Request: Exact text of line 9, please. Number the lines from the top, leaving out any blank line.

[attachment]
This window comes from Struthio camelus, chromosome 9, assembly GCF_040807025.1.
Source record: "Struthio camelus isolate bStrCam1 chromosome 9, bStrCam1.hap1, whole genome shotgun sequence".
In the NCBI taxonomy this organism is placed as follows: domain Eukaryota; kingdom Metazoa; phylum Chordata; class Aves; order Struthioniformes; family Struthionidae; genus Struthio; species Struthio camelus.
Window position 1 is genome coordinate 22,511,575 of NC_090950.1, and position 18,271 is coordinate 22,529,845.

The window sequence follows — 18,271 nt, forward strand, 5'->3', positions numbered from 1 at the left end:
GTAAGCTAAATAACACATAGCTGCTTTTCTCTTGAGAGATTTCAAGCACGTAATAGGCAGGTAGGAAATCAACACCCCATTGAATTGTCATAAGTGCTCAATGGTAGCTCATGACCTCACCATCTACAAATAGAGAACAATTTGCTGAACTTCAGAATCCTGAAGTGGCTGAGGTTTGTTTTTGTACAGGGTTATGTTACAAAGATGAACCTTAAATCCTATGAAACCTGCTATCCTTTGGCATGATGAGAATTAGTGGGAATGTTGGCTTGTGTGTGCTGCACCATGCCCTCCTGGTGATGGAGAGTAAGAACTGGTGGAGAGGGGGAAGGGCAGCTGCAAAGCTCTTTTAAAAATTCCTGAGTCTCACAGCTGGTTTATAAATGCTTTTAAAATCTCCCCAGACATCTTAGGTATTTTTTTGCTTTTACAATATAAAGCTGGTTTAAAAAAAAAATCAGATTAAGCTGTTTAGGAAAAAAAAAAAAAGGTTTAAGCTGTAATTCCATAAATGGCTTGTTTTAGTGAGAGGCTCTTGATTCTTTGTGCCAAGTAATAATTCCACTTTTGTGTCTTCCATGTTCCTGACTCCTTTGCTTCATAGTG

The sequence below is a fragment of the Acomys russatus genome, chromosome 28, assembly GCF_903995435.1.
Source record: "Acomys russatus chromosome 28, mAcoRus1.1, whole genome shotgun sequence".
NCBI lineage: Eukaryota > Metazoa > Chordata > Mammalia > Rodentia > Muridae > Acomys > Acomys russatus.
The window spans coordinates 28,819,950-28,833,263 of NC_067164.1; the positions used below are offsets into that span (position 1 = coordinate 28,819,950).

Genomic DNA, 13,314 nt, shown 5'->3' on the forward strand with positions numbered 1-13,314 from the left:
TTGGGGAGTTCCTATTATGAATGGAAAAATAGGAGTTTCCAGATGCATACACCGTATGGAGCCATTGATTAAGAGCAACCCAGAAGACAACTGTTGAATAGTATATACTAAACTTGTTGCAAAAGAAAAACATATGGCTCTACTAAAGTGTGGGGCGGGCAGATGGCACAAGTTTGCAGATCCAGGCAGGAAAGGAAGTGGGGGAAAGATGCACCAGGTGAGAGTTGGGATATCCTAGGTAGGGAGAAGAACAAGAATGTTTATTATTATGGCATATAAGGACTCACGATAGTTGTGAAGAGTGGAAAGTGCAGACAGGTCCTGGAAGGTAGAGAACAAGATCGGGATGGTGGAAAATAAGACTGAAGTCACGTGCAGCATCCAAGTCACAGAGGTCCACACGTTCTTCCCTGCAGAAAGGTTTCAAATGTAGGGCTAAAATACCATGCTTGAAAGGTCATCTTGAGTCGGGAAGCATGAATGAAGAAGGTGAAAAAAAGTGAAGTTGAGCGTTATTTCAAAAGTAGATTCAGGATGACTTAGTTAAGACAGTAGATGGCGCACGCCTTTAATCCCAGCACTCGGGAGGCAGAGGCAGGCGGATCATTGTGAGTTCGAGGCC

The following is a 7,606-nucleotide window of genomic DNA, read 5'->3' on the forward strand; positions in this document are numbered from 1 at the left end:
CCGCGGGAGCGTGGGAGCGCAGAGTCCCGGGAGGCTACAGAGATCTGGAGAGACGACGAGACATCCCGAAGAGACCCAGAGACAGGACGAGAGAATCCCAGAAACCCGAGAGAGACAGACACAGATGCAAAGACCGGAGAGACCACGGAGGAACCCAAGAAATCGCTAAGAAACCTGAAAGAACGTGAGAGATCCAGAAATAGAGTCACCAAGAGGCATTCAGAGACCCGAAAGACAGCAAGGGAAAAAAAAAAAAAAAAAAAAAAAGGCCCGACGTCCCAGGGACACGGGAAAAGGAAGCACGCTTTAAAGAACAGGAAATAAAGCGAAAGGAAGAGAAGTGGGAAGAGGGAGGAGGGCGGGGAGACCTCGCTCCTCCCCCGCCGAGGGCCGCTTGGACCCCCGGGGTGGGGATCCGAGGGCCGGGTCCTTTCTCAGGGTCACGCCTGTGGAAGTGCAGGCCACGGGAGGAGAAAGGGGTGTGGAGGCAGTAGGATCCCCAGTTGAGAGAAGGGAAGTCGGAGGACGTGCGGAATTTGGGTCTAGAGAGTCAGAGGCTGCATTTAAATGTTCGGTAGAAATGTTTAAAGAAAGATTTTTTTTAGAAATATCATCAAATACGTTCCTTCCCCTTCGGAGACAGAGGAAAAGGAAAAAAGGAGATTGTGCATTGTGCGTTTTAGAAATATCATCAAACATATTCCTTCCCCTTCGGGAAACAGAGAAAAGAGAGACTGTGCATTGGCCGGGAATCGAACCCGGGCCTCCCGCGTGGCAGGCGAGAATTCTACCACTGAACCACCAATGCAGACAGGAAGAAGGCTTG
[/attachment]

NCBI lineage: Eukaryota > Metazoa > Chordata > Mammalia > Rodentia > Muridae > Acomys > Acomys russatus.